This study uses a theoretical model to explore (a) emergency department (ED) utilization, (b) hospital admissions, and (c) office-based physician visits among sample of under-resourced African American and Latino older adults.
Nine hundred five African American and Latino older adults from an under-resourced urban community of South Los Angeles participated in this study. Data was collected using face-to-face interviews. Poisson and logistic regression analysis were used to estimate the parameters specified in the Andersen behavioral model. Predictors included predisposing factors, defined as demographic and other personal characteristics that influence the likelihood of obtaining care, and enabling factors defined as personal, family, and community resources that support or encourage efforts to access health services.
African American older adults have a greater frequency of hospital admissions, ED, and physician visits than their Latino counterparts. About 25%, 45%, and 59% of the variance of the hospital admissions, ED utilization, and physician visits could be explained by predisposing and enabling characteristics. Lower health-related quality of life was associated with a higher number of hospital admissions, ED, and physician visits. Financial strain and difficulty accessing medical care were associated with a higher number of hospital admissions. Being covered by Medicare and particularly Medi-Cal were positively associated with higher hospital admissions, ED, and physician visits.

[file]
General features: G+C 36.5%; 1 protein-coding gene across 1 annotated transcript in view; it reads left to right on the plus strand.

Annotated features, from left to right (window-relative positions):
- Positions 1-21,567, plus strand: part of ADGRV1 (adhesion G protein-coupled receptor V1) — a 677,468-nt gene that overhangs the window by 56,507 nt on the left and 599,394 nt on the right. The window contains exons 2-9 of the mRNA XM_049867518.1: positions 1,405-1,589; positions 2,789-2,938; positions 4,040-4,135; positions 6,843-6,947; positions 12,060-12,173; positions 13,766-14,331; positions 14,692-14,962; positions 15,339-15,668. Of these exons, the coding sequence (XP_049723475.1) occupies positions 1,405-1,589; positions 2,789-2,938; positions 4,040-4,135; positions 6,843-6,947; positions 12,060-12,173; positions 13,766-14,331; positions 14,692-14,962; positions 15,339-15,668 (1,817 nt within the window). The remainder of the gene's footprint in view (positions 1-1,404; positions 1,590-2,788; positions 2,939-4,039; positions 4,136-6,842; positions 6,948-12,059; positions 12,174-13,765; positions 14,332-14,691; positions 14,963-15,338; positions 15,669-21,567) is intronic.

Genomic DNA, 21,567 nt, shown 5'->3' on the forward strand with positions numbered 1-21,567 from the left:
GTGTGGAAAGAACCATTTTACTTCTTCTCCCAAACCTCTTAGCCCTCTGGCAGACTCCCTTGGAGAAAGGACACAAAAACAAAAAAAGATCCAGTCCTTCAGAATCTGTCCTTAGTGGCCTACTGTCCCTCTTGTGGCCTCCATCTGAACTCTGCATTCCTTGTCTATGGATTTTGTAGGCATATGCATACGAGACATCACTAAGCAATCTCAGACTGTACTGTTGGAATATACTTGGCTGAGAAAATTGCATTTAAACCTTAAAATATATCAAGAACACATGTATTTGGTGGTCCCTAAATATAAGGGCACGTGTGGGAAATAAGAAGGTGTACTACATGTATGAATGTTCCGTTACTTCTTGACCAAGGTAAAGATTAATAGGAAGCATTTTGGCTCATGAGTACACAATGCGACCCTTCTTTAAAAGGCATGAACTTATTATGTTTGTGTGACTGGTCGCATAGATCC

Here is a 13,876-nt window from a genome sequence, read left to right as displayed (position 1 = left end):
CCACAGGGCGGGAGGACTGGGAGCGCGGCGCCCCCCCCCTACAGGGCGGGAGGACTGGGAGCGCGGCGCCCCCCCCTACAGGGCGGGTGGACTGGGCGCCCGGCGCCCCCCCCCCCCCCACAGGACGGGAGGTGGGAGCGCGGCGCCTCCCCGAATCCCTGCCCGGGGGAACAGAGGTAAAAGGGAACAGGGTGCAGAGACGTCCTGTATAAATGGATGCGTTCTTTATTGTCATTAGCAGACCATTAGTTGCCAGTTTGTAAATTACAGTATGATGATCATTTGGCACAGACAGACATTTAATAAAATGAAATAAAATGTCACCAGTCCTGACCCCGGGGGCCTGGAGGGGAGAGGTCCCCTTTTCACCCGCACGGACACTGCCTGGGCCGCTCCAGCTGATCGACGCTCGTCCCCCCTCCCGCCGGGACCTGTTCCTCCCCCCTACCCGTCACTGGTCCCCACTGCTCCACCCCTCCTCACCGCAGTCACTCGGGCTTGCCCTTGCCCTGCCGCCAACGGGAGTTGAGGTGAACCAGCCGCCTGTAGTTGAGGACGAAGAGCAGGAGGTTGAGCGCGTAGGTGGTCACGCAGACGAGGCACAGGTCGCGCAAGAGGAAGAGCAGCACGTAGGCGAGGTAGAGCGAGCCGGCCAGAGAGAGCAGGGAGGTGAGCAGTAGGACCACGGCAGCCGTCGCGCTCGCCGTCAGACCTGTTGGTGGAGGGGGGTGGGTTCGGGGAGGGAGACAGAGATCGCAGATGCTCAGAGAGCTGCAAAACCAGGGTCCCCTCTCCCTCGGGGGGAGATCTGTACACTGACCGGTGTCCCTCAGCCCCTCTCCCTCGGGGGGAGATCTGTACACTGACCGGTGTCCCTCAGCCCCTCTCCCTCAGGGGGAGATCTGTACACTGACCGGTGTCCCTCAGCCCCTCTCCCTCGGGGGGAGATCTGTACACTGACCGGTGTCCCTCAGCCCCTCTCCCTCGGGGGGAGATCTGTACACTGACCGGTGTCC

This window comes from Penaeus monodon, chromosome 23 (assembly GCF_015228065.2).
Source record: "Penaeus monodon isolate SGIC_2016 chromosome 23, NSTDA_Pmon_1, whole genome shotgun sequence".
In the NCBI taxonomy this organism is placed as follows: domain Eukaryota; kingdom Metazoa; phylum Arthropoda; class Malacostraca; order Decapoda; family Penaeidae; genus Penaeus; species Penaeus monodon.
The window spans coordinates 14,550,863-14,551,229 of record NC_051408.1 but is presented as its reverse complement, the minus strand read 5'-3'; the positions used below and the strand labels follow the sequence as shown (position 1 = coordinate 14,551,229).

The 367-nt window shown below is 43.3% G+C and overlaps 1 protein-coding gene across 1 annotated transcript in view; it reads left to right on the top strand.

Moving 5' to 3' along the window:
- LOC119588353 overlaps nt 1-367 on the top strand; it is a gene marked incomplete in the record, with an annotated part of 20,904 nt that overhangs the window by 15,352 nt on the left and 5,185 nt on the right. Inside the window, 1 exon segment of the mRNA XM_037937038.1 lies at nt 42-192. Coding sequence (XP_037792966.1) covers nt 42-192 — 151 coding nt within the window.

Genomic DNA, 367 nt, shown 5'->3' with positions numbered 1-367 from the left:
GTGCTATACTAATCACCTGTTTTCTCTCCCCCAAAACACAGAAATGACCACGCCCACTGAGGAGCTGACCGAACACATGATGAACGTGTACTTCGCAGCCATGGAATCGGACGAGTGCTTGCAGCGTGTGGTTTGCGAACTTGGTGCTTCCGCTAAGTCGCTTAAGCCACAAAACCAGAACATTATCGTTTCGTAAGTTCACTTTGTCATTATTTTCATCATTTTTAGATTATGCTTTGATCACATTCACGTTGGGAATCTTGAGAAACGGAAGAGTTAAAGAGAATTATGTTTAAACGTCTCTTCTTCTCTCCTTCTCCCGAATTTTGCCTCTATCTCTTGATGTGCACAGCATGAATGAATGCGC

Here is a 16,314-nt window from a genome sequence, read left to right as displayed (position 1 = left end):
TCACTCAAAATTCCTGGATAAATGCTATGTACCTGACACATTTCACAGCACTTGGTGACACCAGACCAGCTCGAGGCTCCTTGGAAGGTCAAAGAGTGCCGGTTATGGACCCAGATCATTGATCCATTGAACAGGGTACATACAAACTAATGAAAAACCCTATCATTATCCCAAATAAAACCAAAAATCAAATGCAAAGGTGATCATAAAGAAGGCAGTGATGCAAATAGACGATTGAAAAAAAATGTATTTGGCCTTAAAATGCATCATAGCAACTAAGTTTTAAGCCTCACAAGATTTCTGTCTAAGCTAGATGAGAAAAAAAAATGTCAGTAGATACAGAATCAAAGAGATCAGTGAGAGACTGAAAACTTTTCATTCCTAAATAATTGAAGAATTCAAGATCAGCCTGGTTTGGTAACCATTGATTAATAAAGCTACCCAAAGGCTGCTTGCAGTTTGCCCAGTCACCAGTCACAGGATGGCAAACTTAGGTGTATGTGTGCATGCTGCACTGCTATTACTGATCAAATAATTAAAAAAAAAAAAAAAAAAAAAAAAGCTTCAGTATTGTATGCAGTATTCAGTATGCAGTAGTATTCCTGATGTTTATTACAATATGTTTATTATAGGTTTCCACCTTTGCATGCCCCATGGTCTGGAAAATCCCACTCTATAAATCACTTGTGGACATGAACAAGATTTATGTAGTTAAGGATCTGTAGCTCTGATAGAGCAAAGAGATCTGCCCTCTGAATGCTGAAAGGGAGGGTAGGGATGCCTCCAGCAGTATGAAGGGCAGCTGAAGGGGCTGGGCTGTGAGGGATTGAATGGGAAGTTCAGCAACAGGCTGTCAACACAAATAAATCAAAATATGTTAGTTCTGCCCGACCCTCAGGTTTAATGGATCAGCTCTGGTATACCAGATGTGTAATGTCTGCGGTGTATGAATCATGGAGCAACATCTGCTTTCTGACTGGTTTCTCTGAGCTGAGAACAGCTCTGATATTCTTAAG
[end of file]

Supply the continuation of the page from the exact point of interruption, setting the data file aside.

Compared to African American older adults, Latino older adults show higher utilization of (a) emergency department (ED) utilization, (b) hospital admissions, and (c) office-based physician visits. A wide range of predisposing and enabling factors such as insurance and financial difficulties correlate with some but not other types of health care use. Multi-disciplinary, culturally sensitive, clinic- and community-based interventions are needed to address enabling and predisposing factors that influence ED utilization and hospital admission among African American and Latino older adults in under-resourced communities.